Doctors who need 3D medical imaging of a patient have limited choices today. Non-xray technologies produce one or two star quality 3D imaging products. Xray technologies produce top five star quality 3D imaging products. However a new Xray 3D CT machine costs over $1,000,000 dollars. CT machines also expose the patient to a Fukushima/Chernobyl sized dose of radiation.
The Single Safe Scan device can produce a fairly good three or four star quality 3D imaging product. It exposes a patient to a minimal amount of radiation: approximately the same as dental Xrays. A new device would cost about $100,000-$250,000 EUR.
What distinguishes the Single Safe Scan device from conventional CT scan? The main difference is the type of radiation used: flouroscopy vs radiography. The subcomponents come from off-the-shelf flouroscopy C-Arm machines, which typically are in the under $100,000 EUR range. Six seconds of fluoroscopy radiation is all it takes to produce a 3D model. As for quality of image, Dean Jane's had a saying: "you should have seen how CT scan images looked when they just came out". Meaning that the algorithms we were initially using to produce 3D models can always be improved.
With the Single Safe Scan device a doctor has the option to request a diagnostic 3D image at a low cost without exposing the patient to a large dose of harmful xray radiation. If the diagnostic 3D image reveals or indicates that further study and a more detailed robust view is needed, a regular CT scan image can be ordered at a higher price and xray exposure.
The cost will probably be a more important factor for doctors than exposure to harmful radiation. At Imaging3 we interviewed a prominent local neurosurgeon and showed him a demo of the single scan device. He told us flat out doctors do not care one bit about the radiation they expose a patient to. To them the quality of the image is paramount.
We are looking for a mittelstand type of company which would be interested in developing the hardware for a Single Safe Scan device. This involves attaching an Xray generator/scanner combination on a gantry that rotates very fast.
We bring knowledge and experience to the table. Our staff developed the first version DVIS for Imaging3.
We would develop and you would own the computer hardware and software that drives the machine. Your firm would engineer, manufacture, and sell the hardware.
We would develop and own the computer software that performs the 2D to 3D transform and AI applications. The transforms would be done on a render farm on the Polish/Russian border. Link to a proposed render farm here. The medical customer would only need a cheap under $1000 NVidia graphics card installed in their computer to view and manipulate the 3D model product. No need to buy an expensive super computer that will be obsolete in two years.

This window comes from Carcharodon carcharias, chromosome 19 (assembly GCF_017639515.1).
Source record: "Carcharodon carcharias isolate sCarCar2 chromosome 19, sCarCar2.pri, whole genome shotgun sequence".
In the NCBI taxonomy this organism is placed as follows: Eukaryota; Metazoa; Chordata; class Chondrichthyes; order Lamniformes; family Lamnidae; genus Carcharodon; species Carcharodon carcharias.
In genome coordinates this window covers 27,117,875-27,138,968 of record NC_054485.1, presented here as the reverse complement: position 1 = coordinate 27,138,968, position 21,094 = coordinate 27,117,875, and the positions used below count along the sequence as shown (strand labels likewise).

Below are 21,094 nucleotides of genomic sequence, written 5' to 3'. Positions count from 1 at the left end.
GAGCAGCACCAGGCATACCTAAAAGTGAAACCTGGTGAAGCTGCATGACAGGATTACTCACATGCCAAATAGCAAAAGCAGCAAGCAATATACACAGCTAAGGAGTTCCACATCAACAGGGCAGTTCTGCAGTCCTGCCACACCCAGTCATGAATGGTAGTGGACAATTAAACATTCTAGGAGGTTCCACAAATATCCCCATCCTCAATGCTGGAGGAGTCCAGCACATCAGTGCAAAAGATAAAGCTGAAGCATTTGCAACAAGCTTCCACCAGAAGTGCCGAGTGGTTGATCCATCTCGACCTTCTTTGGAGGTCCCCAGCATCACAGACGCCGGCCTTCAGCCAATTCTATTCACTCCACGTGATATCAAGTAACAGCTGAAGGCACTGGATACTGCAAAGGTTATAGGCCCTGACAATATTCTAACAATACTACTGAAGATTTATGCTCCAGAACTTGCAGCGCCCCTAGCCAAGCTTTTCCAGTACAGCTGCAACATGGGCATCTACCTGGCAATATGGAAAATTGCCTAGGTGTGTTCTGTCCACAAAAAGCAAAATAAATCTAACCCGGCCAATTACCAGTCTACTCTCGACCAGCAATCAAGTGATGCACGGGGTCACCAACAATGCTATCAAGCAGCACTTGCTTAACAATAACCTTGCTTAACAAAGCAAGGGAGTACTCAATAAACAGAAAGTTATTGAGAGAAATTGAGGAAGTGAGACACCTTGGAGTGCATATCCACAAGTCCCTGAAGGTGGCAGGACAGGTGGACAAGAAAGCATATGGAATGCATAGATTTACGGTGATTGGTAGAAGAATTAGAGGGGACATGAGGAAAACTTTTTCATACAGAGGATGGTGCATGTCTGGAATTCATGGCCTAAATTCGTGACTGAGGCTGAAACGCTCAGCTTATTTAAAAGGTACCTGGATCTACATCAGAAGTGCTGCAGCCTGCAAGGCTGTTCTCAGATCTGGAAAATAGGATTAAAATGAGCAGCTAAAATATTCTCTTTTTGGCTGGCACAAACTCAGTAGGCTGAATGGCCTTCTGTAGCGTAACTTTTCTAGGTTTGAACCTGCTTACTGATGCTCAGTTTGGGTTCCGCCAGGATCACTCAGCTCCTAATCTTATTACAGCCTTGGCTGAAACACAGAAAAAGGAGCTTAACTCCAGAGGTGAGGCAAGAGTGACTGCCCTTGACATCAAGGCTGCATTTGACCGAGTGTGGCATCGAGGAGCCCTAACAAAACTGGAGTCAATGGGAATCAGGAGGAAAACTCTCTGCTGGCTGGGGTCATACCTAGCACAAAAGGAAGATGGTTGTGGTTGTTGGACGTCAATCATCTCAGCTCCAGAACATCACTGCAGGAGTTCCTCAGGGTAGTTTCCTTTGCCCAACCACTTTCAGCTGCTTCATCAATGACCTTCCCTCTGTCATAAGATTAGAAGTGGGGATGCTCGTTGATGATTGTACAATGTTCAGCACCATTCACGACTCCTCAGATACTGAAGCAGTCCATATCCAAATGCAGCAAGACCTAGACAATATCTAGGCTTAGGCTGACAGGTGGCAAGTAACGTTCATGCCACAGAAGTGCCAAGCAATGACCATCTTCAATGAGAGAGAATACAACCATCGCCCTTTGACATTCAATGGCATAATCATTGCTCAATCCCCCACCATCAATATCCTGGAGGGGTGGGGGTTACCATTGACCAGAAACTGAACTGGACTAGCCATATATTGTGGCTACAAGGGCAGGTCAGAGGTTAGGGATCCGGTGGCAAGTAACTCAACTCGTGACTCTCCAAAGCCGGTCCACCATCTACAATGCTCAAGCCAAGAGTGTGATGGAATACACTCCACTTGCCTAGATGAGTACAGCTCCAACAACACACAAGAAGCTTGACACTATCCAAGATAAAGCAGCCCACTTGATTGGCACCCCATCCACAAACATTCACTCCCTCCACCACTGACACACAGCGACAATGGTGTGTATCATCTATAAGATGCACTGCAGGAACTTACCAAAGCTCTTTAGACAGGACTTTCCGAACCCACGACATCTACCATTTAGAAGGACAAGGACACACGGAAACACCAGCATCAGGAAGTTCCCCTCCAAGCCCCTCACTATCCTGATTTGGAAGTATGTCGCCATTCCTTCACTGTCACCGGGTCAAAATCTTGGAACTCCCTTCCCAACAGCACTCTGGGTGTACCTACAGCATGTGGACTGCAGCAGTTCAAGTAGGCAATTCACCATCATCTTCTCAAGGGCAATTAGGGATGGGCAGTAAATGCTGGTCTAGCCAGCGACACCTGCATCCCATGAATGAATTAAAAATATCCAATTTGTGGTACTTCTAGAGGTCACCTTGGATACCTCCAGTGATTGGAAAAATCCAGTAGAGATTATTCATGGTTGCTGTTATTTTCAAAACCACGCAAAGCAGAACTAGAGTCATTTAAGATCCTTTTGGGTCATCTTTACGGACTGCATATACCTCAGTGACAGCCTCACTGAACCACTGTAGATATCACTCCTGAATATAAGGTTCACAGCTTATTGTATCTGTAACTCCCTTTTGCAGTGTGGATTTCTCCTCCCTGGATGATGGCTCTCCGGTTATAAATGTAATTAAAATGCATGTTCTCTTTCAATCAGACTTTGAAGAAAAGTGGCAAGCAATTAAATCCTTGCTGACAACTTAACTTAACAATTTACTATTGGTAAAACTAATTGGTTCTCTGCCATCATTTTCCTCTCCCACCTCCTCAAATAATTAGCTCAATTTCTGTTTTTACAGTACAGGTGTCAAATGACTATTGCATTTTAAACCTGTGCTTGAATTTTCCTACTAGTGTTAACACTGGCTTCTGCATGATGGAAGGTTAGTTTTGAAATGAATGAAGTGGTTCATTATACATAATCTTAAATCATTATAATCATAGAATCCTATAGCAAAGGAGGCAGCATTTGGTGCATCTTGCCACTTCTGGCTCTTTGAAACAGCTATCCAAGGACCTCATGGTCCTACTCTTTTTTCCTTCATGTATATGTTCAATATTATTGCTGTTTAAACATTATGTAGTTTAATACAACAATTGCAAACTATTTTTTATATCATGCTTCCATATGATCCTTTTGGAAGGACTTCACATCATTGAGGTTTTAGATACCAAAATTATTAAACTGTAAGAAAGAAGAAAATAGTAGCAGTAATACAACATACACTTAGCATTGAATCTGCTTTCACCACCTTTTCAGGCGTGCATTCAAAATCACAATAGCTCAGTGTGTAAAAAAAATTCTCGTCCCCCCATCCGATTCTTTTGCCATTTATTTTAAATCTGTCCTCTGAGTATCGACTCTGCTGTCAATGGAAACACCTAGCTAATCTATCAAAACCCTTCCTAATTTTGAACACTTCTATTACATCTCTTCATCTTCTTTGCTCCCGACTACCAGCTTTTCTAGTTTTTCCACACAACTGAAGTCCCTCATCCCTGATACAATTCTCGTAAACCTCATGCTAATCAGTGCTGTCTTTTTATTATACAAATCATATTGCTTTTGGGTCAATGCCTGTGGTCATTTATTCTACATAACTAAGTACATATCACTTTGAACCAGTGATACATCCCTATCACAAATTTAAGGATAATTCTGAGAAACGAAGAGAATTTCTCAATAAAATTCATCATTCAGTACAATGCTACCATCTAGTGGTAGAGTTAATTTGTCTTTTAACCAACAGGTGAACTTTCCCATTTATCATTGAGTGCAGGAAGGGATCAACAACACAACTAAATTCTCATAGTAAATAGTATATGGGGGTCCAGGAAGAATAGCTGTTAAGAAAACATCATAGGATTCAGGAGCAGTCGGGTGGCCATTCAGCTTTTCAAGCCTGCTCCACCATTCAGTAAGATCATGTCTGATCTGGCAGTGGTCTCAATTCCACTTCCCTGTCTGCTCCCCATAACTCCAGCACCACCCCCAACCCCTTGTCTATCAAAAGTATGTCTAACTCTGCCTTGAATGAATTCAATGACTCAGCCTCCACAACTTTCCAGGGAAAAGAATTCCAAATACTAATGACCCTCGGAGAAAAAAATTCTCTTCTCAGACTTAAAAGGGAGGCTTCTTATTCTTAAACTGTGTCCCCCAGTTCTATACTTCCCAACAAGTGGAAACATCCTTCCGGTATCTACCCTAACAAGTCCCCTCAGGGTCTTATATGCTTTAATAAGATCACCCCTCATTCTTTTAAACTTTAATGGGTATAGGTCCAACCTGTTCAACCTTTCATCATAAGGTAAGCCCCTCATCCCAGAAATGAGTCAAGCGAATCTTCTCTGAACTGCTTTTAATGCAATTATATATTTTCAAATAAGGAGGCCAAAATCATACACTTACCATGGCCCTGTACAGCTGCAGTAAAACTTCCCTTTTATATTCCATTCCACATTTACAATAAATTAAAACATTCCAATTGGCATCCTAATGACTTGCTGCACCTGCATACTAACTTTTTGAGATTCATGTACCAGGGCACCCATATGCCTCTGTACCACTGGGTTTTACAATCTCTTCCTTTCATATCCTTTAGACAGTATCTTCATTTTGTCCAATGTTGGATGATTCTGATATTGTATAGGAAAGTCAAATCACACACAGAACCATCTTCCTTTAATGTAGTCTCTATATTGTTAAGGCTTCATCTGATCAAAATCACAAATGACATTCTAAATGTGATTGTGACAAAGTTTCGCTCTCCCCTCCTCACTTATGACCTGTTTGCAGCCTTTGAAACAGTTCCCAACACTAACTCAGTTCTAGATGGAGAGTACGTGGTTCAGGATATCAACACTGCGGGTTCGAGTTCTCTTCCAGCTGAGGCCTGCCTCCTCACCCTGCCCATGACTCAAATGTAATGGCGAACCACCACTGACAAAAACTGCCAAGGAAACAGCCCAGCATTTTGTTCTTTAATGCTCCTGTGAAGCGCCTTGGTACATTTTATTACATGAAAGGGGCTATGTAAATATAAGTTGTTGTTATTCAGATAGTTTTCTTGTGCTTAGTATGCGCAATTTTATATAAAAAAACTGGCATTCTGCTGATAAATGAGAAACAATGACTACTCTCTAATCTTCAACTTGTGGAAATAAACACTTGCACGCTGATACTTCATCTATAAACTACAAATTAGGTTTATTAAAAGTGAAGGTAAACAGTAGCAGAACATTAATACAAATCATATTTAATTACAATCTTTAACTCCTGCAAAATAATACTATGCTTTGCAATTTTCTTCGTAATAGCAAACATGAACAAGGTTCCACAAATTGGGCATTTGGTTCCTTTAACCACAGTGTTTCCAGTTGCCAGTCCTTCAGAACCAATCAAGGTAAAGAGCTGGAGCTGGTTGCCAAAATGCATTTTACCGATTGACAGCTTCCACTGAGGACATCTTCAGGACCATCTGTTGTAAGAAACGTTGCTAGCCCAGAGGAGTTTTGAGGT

The Imaging3 DVIS was originally intended to act as a continuous scan device. Real time 3D imaging actually worked! See youtube video of a demo run at 50% speed link here. However the state of the device in engineering terms was 'proof of concept'. It could only perform a once per second 3D refresh. Nowhere near the 12 refresh per second minimum rate required for motion pictures. A production model version of the machine, while possible, would require much more investment. It would involve hiring a team of engineers and scientists from various disciplines. In his final year at Imaging3 Dean Janes was developing the hardware for a follow on second verison of the device intended as a production model better suited for this task. Then the Securities Exchange Commision (SEC) tried to shut the company down and ousted Dean as CEO. What remained of the version 2 device he was building was scattered around the Imaging3 office/garage on Hollywood Way and eventually probably ended up as scrap metal and parts sold to some storage hunter after the rent was not paid. Unless an eager investor with seriously deep pockets and patience comes along, real time 3D imaging is outside the scope of our offer.
The real time imaging version of the product may not be for humans. Having worked with the proof of concept prototype human deficiencies become apparent. So why develop it for doctors in the first place? The machine produces too much information too quickly. Real time imaging would be better suited to guide robotics end effectors and act as a 3D machine vision system similar to LIDAR which is used to guide autonomous vehicles. A machine would be able to process and benefit from the incoming information in a timely manner. We would only be interested in working on such a system for applications like for example trash sorting or food harvesting, processing, or preparation.